Boehly makes a meteoric entry into English football at Chelsea

Chelsea owner Todd Boehly watches from the stands before the English Premier League soccer match between Chelsea and Leicester City at Stamford Bridge stadium in London on Saturday, Aug. 27, 2022. (AP Photo/David Cliff)

Chelsea owner Todd Boehly watches from the stands before the English Premier League soccer match between Chelsea and Leicester City at Stamford Bridge stadium in London on Saturday, Aug. 27, 2022. (AP Photo/David Cliff)

PA

For someone with little footballing experience, American businessman Todd Boehly has certainly made big calls in his first 100 days as the face of new Chelsea ownership.

His first big decision really raised eyebrows: Boehly, Chelsea announced at the start of the offseason, would not only be the club’s new president but also its interim sporting director in charge of recruitment.

What ensued was the kind of summer spending spree never seen before in English football, spending nearly $300 million on new players. Uncapped French centre-back Wesley Fofana arrived for $80m, Marc Cucurella – with an appearance for Spain – joined for $65m, and Raheem Sterling was sold by Manchester City to Chelsea for nearly $60 millions of dollars.

And then this week Boehly ruthlessly fires Thomas Tuchel – Chelsea’s Champions League-winning manager last year – just a month and seven games into the season and replaces him with Graham Potter, who is believed to have paid around 25 million dollars in compensation to Brighton to get her man.

Talk about making a meteoric debut in football. To some, it’s like he’s got a role in a fantasy sport, which is fitting considering Boehly’s investment firm Eldridge lists him as a co-owner of DraftKings.

It’s a style that doesn’t appeal to some great personalities close to the English game.

Gary Neville, a television pundit and former Manchester United and England defender, tweeted that Boehly was “wandering around like a child in a candy store”.

“It’s just a scattergun and not durable,” Neville added. “I doubt that approach will do well.”

Graeme Souness, the former Liverpool captain and manager, said he thought Boehly looked like someone “who watched football and thought, ‘It’s a simple, straightforward business – and because I’m so smart in so many other aspects of life, I can handle that.

“Try to bring Sir Alex Ferguson out of retirement, send him to the LA Dodgers and have him evaluate baseball players playing at other clubs, with a view to building a team,” Souness wrote in a column. from the British newspaper The Daily. Mail. “He wouldn’t know where to start.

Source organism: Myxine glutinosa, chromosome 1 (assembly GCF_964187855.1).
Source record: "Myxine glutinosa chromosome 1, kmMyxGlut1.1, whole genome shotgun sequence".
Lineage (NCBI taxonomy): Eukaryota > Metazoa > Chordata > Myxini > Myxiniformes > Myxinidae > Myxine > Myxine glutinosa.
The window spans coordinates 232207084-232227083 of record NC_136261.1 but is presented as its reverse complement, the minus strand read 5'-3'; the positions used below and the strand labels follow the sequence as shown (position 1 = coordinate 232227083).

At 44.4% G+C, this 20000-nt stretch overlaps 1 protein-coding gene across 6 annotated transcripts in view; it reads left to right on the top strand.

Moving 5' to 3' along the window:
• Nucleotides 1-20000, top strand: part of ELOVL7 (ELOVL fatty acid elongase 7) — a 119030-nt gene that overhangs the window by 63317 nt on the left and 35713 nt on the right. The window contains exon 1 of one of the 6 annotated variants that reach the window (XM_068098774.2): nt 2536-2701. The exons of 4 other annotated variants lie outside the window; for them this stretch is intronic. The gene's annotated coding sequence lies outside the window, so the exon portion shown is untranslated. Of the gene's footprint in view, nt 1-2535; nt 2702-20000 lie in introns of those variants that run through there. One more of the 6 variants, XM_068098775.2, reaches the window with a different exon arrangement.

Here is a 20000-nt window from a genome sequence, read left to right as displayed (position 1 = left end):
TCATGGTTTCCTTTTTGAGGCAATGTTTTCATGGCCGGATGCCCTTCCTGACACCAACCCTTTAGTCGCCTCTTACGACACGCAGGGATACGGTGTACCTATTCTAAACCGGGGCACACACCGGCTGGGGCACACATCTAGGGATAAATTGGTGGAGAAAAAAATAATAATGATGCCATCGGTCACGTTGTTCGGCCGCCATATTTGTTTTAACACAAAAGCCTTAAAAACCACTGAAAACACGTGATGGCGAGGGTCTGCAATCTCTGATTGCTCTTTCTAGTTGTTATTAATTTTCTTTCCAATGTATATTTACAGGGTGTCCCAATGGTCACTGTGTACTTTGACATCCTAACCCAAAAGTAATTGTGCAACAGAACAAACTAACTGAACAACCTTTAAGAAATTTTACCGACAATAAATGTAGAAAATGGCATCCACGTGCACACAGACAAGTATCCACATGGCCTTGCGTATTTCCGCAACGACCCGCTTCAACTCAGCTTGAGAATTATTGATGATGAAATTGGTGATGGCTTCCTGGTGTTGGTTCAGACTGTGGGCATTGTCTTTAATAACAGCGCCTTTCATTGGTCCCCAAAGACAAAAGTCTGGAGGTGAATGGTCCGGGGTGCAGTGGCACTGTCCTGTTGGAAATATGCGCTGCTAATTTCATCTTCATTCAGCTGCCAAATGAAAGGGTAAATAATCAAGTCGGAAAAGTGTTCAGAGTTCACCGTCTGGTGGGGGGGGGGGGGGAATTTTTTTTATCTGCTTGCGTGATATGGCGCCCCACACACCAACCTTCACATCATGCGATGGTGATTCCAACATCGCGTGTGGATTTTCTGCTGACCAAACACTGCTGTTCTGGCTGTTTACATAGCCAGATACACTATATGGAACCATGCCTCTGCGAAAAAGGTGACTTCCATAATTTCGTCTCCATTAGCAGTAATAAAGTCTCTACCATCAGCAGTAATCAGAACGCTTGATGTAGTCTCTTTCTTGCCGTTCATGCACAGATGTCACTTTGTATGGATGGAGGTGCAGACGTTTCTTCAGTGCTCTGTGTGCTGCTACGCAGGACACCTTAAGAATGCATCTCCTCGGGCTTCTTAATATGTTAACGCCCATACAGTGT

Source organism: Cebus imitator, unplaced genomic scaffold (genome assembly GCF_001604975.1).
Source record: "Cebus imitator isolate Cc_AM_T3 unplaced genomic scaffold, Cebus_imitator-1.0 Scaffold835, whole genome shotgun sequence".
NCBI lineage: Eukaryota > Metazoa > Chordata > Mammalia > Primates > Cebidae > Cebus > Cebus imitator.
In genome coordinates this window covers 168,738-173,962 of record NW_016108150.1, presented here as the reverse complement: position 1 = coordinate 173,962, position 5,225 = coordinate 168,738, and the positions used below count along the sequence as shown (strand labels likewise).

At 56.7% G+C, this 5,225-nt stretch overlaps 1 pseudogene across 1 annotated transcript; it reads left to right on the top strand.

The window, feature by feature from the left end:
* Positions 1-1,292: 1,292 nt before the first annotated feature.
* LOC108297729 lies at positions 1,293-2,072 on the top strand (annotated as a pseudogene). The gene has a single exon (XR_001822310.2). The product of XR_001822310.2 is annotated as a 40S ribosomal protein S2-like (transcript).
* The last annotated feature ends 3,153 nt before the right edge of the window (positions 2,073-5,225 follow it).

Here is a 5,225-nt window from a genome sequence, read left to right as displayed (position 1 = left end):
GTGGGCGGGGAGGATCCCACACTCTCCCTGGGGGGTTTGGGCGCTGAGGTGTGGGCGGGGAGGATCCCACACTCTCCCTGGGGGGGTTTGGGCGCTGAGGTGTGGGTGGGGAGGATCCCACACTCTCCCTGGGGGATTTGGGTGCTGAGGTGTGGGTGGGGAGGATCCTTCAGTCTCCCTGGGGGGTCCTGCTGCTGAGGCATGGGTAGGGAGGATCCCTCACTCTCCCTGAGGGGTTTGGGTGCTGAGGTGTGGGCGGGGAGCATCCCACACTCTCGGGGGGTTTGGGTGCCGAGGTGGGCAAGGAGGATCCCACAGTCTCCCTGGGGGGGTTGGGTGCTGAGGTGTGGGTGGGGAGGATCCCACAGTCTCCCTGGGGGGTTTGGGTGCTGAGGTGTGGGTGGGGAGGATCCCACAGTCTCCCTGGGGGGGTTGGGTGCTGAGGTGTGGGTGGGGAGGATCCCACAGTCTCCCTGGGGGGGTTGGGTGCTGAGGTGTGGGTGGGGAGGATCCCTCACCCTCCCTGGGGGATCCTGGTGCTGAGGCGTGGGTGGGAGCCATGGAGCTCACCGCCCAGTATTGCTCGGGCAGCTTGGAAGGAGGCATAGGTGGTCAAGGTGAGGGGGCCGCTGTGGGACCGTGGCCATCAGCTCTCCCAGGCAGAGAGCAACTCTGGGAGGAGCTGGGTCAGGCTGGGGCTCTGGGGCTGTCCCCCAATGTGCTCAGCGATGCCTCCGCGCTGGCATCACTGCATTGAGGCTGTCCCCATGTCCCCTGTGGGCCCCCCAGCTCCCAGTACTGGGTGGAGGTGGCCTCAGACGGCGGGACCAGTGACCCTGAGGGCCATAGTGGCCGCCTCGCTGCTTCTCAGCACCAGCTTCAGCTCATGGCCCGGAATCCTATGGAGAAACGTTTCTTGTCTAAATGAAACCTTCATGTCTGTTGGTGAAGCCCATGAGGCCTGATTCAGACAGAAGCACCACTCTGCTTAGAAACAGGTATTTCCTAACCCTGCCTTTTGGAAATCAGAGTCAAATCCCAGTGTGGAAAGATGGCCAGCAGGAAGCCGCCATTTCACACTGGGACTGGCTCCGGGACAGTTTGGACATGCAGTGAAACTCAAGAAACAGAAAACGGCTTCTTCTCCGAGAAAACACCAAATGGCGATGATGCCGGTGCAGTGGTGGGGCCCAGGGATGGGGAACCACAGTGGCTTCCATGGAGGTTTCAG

Boehly is part-owner of the Dodgers after being part of the consortium that bought the team from Frank McCourt for $2 billion in 2012. He is not the main owner, however – that would be Mark Walter, a former colleague of Boehly at the Guggenheim. . Partners — and has no day-to-day involvement with the inner workings of the Dodgers on the field or in the front office.

There hasn’t been a hire-and-fire culture at the Dodgers when it comes to team leaders, with current incumbent Dave Roberts having been in the role since 2016 and having led the team to the title. World Series in 2020.

Will it be different at Chelsea, where Boehly has ensured a more concrete role since buying the club in May for 2.5 million pounds (then 3.2 billion dollars)?

It remains to be seen, although Boehly – whose name and face usually appears in statements from Chelsea on signings or club matters – has decided to hand Potter a five-year deal and has spoken out about the new manager to match. the “owner’s vision for the club”. ”

“We look forward to supporting him, his coaching staff and the squad as they reach their full potential in the months and years to come,” Boehly said.

Potter is a bit of a gamble, though. Despite being widely praised for his work at Brighton, the Englishman has never managed a title contender – or even a Champions League club.

Clearly, Boehly didn’t think Tuchel was the right man to lead Chelsea into a new era, with stories emerging following his dismissal over a breakdown in the relationship between the two.

After removing top executives like Petr Cech (technical adviser), Bruce Buck (president) and Marina Granovskaia (director) ostensibly to ensure the club broke free from the Roman Abramovich era, Boehly had valuable football knowledge. in his close entourage then asked Tuchel to help him recruit in the first months of his mandate.

Tuchel accepted, albeit reluctantly.

“It takes a long time,” Tuchel said during the offseason of his recruiting meetings with Boehly. “It’s not my favorite thing to do and in the long run the focus has to be on coaching because that’s why I’m here. But right now, of course, my help is needed and wanted. “

Maybe the writing was on the wall then.

Potter is unlikely to face such a burden, with Chelsea apparently keen to hire a full-time sporting director in the coming months and ahead of the January transfer window, which is sure not to be as frenetic as that of the summer.

So a slew of expensive new recruits arrived. A new manager has been installed. The arrival of a new sporting director is imminent.

Perhaps Boehly will now slip into the shadows at Stamford Bridge.

Judging by his dramatic first 100 days in charge, that might not be his style.

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Naomi C. Amerson